When Florida State scheduled Duquesne for the 2022 schedule, most Seminole fans reacted adversely. My first reaction wasn’t anger but curiosity: Why did FSU chose to schedule the Dukes? After serving 20 years in the Seminole Booster administration working with Athletics trying to strengthen home schedules, my bet was there was a damn good but nuanced reason for doing so.
So, I asked Jim Curry — who is the senior associate athletic director in charge of football scheduling — the obvious question.
To my way of thinking, the reason is solid and not quite like anything you’ve heard before. It’s creative and delivers a number of benefits that don’t immediately come to mind.
The “why” came about because of a unique piece of NCAA legislation involving what is called “Week Zero” scheduling. The NCAA grants any team who plays at Hawaii the opportunity to play in Week Zero, before the regular season begins and to take an extra bye week, as a means of “compensating” them for the time and challenge of travel across so many time zones.
The benefit of playing the Week Zero game early also means you can start your summer camp a week early, so it’s a great benefit to those teams playing at Hawaii.
Unfortunately, FSU isn’t playing at Hawaii, but Duquesne is and therefore Florida State is able to enjoy the following benefits by playing Duquesne:
1. Get a home game under its belt before playing LSU in New Orleans;
2. Gain an extra week of preparation before the LSU game by starting preseason camp a week earlier;
3. Gain the extra bye week, which FSU hopes to schedule right after the LSU game and before the start of the conference schedule;
4. Potential for television to agree to a night game as it will be one of only a few games played that week to kick off the 2022 season;
5. The NCAA allowed FBS schools to count two wins against FCS teams toward bowl eligibility. That will go back to one win in 2022, assuming no pandemic, but a win against Duquesne would count toward eligibility;
6. Held the cost of the game to $400,000, which is the same amount paid to teams that don’t have to travel as far to Doak, so FSU will incur no premium or cost increase to schedule Week Zero versus any other FCS team in any other week.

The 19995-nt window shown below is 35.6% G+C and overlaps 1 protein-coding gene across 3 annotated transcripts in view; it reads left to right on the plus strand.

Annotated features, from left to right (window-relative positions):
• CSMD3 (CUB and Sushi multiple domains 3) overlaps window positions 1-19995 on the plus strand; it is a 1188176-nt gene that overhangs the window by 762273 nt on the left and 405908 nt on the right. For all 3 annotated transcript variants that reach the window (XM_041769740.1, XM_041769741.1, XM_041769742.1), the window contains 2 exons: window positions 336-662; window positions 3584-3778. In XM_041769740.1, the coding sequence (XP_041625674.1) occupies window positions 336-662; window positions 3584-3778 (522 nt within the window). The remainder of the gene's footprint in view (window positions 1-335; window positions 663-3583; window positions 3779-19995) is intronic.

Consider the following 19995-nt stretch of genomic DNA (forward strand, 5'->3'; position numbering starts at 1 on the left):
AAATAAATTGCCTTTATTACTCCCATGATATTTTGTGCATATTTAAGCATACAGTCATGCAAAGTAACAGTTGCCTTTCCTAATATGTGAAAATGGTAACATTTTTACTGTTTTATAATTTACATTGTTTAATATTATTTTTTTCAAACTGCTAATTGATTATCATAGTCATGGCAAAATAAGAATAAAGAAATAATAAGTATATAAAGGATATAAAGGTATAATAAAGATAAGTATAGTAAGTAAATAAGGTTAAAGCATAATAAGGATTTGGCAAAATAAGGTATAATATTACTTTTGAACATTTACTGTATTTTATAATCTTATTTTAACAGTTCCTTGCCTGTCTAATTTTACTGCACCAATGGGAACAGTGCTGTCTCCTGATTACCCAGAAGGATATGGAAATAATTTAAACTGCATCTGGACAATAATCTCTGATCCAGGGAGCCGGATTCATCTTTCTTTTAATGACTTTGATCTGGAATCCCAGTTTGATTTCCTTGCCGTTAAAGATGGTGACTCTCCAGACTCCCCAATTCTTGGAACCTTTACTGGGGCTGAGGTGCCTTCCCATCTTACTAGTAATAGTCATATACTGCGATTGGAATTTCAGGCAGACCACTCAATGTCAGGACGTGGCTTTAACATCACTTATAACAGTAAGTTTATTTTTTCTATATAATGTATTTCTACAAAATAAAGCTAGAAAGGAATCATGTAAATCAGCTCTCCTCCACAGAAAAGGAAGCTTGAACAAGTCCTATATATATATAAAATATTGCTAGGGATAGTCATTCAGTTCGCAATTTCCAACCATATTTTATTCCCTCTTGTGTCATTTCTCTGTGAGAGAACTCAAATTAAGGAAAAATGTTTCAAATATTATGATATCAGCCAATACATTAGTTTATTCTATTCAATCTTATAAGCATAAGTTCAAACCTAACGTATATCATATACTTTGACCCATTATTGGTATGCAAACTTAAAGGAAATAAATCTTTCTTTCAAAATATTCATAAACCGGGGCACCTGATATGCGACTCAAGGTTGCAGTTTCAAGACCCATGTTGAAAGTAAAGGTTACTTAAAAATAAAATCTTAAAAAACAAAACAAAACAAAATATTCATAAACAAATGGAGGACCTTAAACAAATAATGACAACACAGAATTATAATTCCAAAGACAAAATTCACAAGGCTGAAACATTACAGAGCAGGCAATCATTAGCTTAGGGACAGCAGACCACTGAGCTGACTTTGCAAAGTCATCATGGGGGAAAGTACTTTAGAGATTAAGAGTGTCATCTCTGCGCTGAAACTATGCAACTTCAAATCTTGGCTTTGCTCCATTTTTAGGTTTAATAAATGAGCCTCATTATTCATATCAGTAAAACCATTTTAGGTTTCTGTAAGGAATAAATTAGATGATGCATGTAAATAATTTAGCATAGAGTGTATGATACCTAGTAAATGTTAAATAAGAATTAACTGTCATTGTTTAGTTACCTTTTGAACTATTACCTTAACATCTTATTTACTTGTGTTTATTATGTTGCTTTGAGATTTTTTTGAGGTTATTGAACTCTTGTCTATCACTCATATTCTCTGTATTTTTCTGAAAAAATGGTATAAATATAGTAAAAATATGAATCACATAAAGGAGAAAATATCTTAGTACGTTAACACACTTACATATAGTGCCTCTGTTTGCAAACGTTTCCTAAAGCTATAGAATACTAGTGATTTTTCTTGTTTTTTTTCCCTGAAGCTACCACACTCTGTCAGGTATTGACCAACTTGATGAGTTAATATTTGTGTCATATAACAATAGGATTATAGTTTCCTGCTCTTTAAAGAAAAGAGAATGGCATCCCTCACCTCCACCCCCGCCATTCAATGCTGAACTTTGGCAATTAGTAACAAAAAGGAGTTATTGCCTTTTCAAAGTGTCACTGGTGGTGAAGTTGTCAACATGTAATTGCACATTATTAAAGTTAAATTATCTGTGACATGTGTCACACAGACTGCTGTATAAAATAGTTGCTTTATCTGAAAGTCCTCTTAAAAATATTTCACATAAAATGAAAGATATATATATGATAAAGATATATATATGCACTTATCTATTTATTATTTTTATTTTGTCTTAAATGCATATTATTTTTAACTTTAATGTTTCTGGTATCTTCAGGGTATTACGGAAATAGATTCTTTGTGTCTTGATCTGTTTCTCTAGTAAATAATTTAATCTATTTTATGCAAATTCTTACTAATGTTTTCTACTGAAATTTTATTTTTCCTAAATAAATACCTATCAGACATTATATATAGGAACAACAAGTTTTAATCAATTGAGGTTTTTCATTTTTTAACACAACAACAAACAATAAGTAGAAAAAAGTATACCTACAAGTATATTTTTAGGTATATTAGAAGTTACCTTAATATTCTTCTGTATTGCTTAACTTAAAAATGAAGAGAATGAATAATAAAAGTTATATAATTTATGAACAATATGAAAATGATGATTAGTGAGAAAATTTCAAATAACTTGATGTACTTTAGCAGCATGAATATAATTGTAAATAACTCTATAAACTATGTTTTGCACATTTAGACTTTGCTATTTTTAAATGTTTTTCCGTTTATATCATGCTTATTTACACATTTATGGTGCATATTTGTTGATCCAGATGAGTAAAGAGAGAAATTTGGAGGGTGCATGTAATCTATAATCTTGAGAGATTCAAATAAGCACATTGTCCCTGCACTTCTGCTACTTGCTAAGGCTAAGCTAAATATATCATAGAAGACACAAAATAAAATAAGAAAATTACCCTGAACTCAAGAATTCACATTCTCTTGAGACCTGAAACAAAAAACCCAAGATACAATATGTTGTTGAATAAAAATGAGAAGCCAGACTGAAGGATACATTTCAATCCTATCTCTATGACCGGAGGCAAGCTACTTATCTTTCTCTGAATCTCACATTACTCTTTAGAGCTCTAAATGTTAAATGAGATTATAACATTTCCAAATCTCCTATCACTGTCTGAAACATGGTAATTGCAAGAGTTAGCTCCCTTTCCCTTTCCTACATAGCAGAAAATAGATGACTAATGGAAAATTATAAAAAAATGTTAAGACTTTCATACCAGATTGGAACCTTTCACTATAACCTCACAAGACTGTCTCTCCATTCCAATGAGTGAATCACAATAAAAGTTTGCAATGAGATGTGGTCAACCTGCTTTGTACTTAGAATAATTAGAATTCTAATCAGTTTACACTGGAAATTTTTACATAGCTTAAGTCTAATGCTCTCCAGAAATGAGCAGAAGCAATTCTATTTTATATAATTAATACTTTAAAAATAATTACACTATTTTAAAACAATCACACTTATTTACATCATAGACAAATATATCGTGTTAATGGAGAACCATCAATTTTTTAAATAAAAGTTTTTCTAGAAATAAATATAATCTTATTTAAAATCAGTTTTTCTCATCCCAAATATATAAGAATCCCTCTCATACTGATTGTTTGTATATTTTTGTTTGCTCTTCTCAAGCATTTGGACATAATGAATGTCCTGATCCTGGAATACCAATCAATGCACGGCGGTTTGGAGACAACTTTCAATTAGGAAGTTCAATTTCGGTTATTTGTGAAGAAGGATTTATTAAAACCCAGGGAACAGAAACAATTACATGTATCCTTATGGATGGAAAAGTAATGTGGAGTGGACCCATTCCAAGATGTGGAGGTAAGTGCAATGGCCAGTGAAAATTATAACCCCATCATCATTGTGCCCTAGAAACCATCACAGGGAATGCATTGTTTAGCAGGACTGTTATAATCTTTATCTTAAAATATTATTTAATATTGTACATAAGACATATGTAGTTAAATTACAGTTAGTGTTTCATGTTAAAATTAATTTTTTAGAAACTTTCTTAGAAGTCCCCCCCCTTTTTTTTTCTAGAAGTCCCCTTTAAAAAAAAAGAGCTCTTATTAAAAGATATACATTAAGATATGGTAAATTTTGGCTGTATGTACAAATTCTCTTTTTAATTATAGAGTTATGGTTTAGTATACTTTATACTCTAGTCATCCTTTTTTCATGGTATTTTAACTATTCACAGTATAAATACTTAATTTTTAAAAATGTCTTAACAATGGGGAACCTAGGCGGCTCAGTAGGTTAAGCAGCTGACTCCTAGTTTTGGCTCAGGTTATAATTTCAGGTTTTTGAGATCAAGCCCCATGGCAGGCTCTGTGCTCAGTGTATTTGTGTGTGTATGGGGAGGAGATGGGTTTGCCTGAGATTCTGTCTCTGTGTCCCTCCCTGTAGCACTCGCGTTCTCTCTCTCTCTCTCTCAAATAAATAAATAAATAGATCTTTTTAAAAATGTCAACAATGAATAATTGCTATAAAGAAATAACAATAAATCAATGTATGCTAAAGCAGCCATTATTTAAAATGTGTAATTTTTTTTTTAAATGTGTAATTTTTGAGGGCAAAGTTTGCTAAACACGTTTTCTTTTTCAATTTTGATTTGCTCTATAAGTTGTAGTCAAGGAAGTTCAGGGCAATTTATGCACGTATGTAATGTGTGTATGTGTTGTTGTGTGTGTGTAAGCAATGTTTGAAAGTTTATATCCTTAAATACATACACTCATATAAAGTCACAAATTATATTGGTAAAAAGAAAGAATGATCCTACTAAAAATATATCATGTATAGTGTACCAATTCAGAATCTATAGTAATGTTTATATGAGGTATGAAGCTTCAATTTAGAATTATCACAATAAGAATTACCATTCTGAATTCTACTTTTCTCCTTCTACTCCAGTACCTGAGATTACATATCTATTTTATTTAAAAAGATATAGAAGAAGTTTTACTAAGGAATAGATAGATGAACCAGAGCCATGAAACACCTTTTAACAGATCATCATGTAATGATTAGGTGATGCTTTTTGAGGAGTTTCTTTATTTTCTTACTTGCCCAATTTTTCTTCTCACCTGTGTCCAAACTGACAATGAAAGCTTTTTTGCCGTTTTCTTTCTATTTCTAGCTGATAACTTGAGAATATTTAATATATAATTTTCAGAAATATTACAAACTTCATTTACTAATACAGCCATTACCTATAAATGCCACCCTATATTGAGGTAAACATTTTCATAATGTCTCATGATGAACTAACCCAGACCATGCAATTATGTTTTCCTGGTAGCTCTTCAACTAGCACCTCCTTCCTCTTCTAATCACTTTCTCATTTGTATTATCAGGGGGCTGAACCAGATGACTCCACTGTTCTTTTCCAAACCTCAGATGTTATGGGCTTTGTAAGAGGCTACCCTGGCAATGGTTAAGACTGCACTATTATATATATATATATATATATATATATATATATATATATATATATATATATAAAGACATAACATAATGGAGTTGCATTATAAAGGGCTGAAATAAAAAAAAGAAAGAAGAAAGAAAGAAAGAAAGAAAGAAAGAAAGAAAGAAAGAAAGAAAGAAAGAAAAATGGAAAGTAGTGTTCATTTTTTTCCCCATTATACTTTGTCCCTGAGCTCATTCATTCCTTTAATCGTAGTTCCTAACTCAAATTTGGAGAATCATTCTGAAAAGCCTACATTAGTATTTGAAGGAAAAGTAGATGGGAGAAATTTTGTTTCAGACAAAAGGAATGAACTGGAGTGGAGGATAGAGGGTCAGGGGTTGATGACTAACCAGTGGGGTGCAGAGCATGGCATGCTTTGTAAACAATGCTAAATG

Give Curry credit for being aware of the Week Zero rule, which he had been looking for the right time to execute.
“There is a very-nuanced exception in the rule book, where teams that are playing at Hawaii in a given year have the opportunity to play in Week Zero,” Curry said. “It’s kind of something that I just have tracked for a little bit, just knowing the dynamic there but it’s hard to come to fruition because there’s so few teams that are eligible to play in Week Zero and then it’s got to just match up for everybody. You get the Mountain West Conference opponents that go out to Hawaii and a couple of non-conference opponents, so it’s only six or seven teams a year who are going out there.
“I’ve kind of always had it on my radar but never found the right time to get it deployed because we’ve always scheduled a really competitive Week 1 opponent. What’s really unique about it, in my mind, is that it occurred with an FCS opponent.”
Curry said this gave FSU an opportunity to consider whether to play a home game before going to New Orleans to play LSU in 2022.
“We were originally having some conversations with some FCS schools but then became aware Duquesne was looking for a guarantee game in that season,” Curry said.
Playing Duquesne, rather than another FCS school, added the Week Zero benefits.
“So between the opportunities to get this game in at home, the manufacturing of a second bye, and the ability to be able to get the preseason summer camp started a week earlier than normal, without any type of additional cost increase in the guarantee, it had so many positives, it seemed hard to pass up,” Curry said.
All Curry needed was a thumbs up from above.
“I went to Coach Norvell and presented this and said, ‘Hey, you know, we have a really unique opportunity here. What do you think?’ ” Curry said. “He was really supportive of the idea.”
“Playing Duquesne in Week Zero really set up nicely by presenting a great opportunity for us to get on the field one week sooner and just get another game in at home before we played LSU in New Orleans,” Curry said.
Whether the bye will fall right after the LSU game will be determined by how the Atlantic Coast Conference scheduling works out. And whether the game can kick off at night will be determined by television but FSU will request it and likes their chances.
“We can’t dictate the second week bye entirely right now,” Curry said. “We still have some coordination going in the next year but our expressed intent is to try to get that bye after the LSU game, which is a nice kind of timing, knowing that you’ve got another bye week later in the year,” Curry said. “We also like our chances of a night game as it’s one of the few Week Zero games.”
Building better schedules
Curry and I were in joint Seminole Booster/Athletic staff meetings when the subject often centered on building a better home football schedule with seven opponents rather than six, one Seminole fans will buy. While the Duquesne game raises eyebrows, Curry does not see the signing of Duquesne as a deviation from Florida State’s effort to build a stronger home schedule as that 2022 home schedule already includes Florida, Clemson and Georgia Tech and Duquesne gives FSU a seventh home game in spite of playing LSU in New Orleans.